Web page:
An Ohio man who was freed last year after spending 39 years in jail for a murder he did not commit will receive over $1 million from the state, in a case that highlights the unequal way states compensate individuals who were wrongfully imprisoned.
Ricky Jackson, 58, is the longest-held U.S. prisoner to be cleared of a crime. He said he learned of the payment from a journalist.
“Wow, wow, wow, that’s fantastic, man,” Jackson told the reporter. “I don’t even know what to say. This is going to mean so much.”
Jackson was convicted along with two others, Wiley Bridgeman and Brigeman's brother Kwame Ajamu, for the 1975 murder of Harold Franks, a Cleveland salesman. The three were found guilty after a 12-year-old boy testified that he saw them carry out the attack.
Years later, the boy, Eddie Vernon, recanted his testimony. There was no other evidence linking Jackson to the murder. Charges against Bridgeman and Ajamu were also dropped last year. It is unclear if the two men have filed for compensation for their wrongful imprisonment, local media reported.
The $1,008,055 in compensation ordered to be paid to Jackson is only about half of the total amount he is entitled to under Ohio state law, and he could receive more if he appears for additional hearings, according to Michael Hill, a trial attorney with Spangenberg Shibley & Liber, an Ohio law firm.
Ohio, along with 29 states and the District of Columbia, has a statute stipulating a fixed amount of compensation per year of imprisonment per person it will pay to prisoners who were wrongfully imprisoned, according to the Innocence Project, a non-profit prisoner advocacy organization.
In Ohio, that amount is $40,330 per year, subject to adjustment by the state auditor.
“The annual adjusted amount determined by the auditor currently, and as applied to Jackson, is $51,901.58,” Hill said. "It was determined in the Court of Claims that Mr. Jackson had served 14,178 days wrongfully, so he got 50 percent of that current going rate, if you will, immediately."
In Jackson’s case, Cuyahoga County Court on Feb. 12 issued a judgment stating he was wrongfully imprisoned. On Feb. 20, Jackson filed a complaint for wrongful imprisonment with the Court of Claims, which determines the amount of compensation.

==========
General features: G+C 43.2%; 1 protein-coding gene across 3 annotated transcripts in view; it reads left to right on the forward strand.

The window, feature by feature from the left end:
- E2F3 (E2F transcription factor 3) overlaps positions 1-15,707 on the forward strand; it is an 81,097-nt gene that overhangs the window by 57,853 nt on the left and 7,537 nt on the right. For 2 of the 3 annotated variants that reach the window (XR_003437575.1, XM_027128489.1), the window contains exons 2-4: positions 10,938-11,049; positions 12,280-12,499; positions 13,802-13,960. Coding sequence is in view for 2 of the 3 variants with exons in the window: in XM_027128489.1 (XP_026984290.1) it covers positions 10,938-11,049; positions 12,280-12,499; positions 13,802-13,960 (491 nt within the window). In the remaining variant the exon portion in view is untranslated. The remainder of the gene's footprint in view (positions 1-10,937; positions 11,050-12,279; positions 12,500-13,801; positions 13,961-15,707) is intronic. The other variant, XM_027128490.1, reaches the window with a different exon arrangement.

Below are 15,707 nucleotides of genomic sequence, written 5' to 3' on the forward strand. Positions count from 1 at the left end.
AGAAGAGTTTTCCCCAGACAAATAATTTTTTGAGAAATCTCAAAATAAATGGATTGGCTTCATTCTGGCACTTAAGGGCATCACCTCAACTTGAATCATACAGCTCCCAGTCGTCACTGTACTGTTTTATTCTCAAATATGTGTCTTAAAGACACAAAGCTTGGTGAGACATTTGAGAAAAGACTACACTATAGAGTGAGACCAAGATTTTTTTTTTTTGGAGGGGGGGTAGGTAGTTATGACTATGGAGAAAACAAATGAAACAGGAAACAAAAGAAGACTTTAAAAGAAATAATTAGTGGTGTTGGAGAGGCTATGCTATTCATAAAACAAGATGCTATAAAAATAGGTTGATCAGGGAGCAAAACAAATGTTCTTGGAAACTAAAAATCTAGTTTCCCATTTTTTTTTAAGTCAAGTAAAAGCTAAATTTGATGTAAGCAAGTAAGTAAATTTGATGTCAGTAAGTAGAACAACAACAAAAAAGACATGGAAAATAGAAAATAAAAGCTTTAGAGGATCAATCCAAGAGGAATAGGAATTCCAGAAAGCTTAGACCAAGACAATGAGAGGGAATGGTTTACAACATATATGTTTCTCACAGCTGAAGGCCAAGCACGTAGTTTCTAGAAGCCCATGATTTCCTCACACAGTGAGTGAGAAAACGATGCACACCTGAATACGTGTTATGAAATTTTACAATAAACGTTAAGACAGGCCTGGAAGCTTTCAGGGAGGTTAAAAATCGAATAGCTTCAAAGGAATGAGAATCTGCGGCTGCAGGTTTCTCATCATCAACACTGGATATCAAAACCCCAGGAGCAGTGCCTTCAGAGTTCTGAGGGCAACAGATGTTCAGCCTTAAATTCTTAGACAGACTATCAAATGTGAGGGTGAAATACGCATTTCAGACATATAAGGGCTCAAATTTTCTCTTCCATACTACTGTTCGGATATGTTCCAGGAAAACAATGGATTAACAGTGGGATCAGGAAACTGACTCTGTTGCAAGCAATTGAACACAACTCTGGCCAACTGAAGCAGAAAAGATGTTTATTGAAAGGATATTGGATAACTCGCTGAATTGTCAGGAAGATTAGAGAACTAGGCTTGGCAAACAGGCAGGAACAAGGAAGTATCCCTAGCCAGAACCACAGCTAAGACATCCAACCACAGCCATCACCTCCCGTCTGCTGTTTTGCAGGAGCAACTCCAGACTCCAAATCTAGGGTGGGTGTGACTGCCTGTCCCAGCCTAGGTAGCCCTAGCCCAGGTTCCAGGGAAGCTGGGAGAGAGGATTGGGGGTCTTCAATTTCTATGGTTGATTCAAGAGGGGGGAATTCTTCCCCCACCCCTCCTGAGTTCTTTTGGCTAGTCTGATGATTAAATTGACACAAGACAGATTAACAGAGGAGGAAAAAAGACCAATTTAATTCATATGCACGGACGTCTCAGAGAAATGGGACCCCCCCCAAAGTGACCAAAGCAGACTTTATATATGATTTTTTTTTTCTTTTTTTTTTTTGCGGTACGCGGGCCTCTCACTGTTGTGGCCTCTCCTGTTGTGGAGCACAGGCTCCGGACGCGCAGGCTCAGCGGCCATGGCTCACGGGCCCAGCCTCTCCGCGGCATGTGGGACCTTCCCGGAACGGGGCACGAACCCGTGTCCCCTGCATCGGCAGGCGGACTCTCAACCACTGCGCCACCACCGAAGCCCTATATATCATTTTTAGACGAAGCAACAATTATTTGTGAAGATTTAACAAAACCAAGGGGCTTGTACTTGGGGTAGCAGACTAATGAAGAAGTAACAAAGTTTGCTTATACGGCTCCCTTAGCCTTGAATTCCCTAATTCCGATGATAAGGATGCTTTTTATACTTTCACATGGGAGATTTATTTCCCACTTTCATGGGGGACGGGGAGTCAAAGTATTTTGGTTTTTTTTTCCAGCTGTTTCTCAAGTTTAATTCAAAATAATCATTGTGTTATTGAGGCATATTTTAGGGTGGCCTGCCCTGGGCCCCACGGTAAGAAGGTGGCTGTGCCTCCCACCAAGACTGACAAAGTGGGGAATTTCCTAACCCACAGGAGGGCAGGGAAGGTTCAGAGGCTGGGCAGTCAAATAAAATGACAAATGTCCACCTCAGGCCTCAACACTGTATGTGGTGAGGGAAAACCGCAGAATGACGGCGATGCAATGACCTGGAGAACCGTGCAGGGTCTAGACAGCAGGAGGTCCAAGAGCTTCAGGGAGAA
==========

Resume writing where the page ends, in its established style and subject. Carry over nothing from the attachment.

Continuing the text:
The complaint made Jackson eligible to receive half of what he is entitled to right away. If he continues with further proceedings in the Court of Claims, he could receive the rest of his compensation.
Additional compensation would include the other half of the amount Ohio pays under state law for wrongful imprisonment, as well as potential compensation or other financial damages including attorney fees, lost income, and medical or housing costs, Hill said.
Accepting the fixed amount of compensation offered by a state — which can vary from $5,000 in Wisconsin, for example, to $50,000 in Mississippi — is not the only way for the wrongfully imprisonment to seek redress. “Another is through civil litigation, which means suing the government, but that is not always possible,” Paul Cates, communications director for the Innocence Project, told Al Jazeera.
“You have to prove that law enforcement committed misconduct and that’s a pretty high bar to be able to prove that the police did something wrong,” Cates added.
In those cases, compensation can be much higher.
For example, last month a D.C. Superior Court judge ordered the District government to pay $9.2 million in damages to Kirk L. Odom, 52, the Washington Post reported.
Odom was wrongfully imprisoned for more than 22 years over the rape and robbery of a woman in 1981. The charges were based on erroneous forensic analysis and testimony, the Post reported.
It was the largest award in a case tried under the District’s wrongful conviction law. Judge Neal E. Kravitz ruled that Odom had suffered “profound” physical and psychological suffering during his imprisonment that included several prison rapes, his diagnosis with HIV, suicide attempts, depression, and family estrangement, the paper said.
There were a record number of exonerations in the U.S. last year, according to the National Registry of Exonerations report released in January. The 125 exonerations reported in 2014 was a 37 percent increase over the previous year. From 1989 to Jan. 20, 2015, the registry listed 1,535 exonerations in the U.S.
The increase was driven by the use of prosecutorial conviction integrity units, the report said. These units are groups of prosecutors who review past convictions.
The Innocence Project has called for the federal government to impose a set minimum amount of $50,000 in compensation per year of imprisonment for wrongful conviction, which the group said has been endorsed by Congress and former president George W. Bush.
Of the 60 percent of exonerees who received compensation, only about half received it through a state statute, the Innocence Project said. The median compensation from states amounted to $24,000 per year of time served.
Twenty states in the U.S. do not have statutes that require payments to individuals who were wrongfully imprisoned, the Innocence Project said.
Advocates say that, aside from monetary compensation, exonerated prisoners should receive other support, including financial support for basic necessities like food and transportation, help securing affordable housing, health care and counseling services, job skills training, and legal services to obtain public benefits, expunge criminal records, and regain custody of children.
“Despite their proven innocence, the difficulty of reentering society is profound for the wrongfully convicted; the failure to compensate them adds insult to injury,” the Innocence Project said on its website.
With wire services